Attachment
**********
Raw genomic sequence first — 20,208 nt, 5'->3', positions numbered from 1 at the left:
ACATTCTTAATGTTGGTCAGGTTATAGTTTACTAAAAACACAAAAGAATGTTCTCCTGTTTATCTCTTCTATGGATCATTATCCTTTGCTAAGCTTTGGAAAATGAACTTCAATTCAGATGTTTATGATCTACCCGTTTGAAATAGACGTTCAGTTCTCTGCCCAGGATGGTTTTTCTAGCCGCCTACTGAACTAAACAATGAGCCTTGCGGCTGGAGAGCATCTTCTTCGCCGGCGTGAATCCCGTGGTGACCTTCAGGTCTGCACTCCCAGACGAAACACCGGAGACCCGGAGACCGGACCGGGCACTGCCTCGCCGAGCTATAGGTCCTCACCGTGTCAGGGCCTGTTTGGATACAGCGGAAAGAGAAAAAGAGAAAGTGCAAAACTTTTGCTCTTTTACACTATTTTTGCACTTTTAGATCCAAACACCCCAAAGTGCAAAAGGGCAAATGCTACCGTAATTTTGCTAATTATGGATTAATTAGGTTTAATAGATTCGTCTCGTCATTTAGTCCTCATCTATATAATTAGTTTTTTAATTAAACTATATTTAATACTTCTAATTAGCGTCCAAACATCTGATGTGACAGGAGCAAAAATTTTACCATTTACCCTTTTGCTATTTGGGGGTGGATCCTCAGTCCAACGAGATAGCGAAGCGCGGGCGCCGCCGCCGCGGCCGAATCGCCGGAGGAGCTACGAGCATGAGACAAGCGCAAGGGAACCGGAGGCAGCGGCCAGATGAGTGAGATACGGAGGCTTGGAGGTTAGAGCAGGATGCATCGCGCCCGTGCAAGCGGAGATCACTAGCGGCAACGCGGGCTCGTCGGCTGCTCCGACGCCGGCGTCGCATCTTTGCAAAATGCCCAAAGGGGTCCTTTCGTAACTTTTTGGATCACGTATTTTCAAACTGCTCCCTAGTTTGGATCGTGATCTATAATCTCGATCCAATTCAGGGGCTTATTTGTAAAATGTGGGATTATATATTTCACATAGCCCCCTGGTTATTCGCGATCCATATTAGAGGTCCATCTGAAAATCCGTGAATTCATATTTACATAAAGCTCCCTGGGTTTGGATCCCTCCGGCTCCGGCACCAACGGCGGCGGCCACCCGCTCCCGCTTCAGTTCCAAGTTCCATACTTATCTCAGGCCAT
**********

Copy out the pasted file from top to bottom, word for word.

Raw genomic sequence first — 20,208 nt, 5'->3', positions numbered from 1 at the left:
ACATTCTTAATGTTGGTCAGGTTATAGTTTACTAAAAACACAAAAGAATGTTCTCCTGTTTATCTCTTCTATGGATCATTATCCTTTGCTAAGCTTTGGAAAATGAACTTCAATTCAGATGTTTATGATCTACCCGTTTGAAATAGACGTTCAGTTCTCTGCCCAGGATGGTTTTTCTAGCCGCCTACTGAACTAAACAATGAGCCTTGCGGCTGGAGAGCATCTTCTTCGCCGGCGTGAATCCCGTGGTGACCTTCAGGTCTGCACTCCCAGACGAAACACCGGAGACCCGGAGACCGGACCGGGCACTGCCTCGCCGAGCTATAGGTCCTCACCGTGTCAGGGCCTGTTTGGATACAGCGGAAAGAGAAAAAGAGAAAGTGCAAAACTTTTGCTCTTTTACACTATTTTTGCACTTTTAGATCCAAACACCCCAAAGTGCAAAAGGGCAAATGCTACCGTAATTTTGCTAATTATGGATTAATTAGGTTTAATAGATTCGTCTCGTCATTTAGTCCTCATCTATATAATTAGTTTTTTAATTAAACTATATTTAATACTTCTAATTAGCGTCCAAACATCTGATGTGACAGGAGCAAAAATTTTACCATTTACCCTTTTGCTATTTGGGGGTGGATCCTCAGTCCAACGAGATAGCGAAGCGCGGGCGCCGCCGCCGCGGCCGAATCGCCGGAGGAGCTACGAGCATGAGACAAGCGCAAGGGAACCGGAGGCAGCGGCCAGATGAGTGAGATACGGAGGCTTGGAGGTTAGAGCAGGATGCATCGCGCCCGTGCAAGCGGAGATCACTAGCGGCAACGCGGGCTCGTCGGCTGCTCCGACGCCGGCGTCGCATCTTTGCAAAATGCCCAAAGGGGTCCTTTCGTAACTTTTTGGATCACGTATTTTCAAACTGCTCCCTAGTTTGGATCGTGATCTATAATCTCGATCCAATTCAGGGGCTTATTTGTAAAATGTGGGATTATATATTTCACATAGCCCCCTGGTTATTCGCGATCCATATTAGAGGTCCATCTGAAAATCCGTGAATTCATATTTACATAAAGCTCCCTGGGTTTGGATCCCTCCGGCTCCGGCACCAACGGCGGCGGCCACCCGCTCCCGCTTCAGTTCCAAGTTCCATACTTATCTCAGGCCAT